Once your loan has been approved and you have decided on a closing date, you will want to do a final walkthrough of the home to ensure that the home is in “as-was” condition. In other words, you want to ensure that the home appears as it did when you offered the Contract of Sale. In addition, this is your opportunity to determine if requested repairs have been made to the property and meet your approval.
The closing procedure will be conducted by a lawyer, generally at the closing attorney’s office. The day before, you will be told the total dollar amount you will need to bring to closing by the closing attorney. They will also provide you with any additional information you may need to prepare yourself for the proceedings.
On the day of closing, remember to bring:
- A certified check for the total amount of your closing costs.
- A picture ID, such as a driver’s license.
- Your personal checkbook.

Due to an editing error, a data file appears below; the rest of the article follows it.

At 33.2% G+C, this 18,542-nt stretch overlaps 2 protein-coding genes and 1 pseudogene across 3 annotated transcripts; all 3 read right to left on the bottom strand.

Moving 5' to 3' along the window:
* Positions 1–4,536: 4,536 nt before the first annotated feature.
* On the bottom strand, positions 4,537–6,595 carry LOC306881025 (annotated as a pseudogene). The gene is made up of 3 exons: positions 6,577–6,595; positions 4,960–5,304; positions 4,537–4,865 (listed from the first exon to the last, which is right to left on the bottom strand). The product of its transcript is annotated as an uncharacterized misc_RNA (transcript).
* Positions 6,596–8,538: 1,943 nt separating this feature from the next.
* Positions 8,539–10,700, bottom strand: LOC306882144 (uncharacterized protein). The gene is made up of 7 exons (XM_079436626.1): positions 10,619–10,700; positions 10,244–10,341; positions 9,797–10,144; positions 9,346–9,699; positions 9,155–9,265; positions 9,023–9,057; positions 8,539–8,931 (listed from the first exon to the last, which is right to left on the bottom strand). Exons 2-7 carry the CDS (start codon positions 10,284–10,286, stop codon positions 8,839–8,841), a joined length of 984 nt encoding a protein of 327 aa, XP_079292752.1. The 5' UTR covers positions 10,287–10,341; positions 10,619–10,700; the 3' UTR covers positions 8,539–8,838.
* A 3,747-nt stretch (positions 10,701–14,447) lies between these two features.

- Evidence of mortgage insurance (if this information has not already been requested).
Closing Costs Include:
- Attorney’s fees
- Property taxes (to cover the tax period up to that date)
- Loan origination fees (this covers the lenders expenses)
- Recording fees
- Interest (paid from the date of closing to the 30 days before first payment)
- First premium of mortgage insurance
- Title insurance
- Survey fees
- First payment to the escrow account for future taxes and insurance
- Loan points (a “point” is a fee that equals 1% of the loan amount. They enable you to secure a lower interest rate for the mortgage.)
- Home inspection fees (if you choose to have an inspection)
- Any additional preparation fees.
During the closing, details of the sales contract will be explained to you. If everything meets your approval, you will sign all of the contracts to finalize the deal.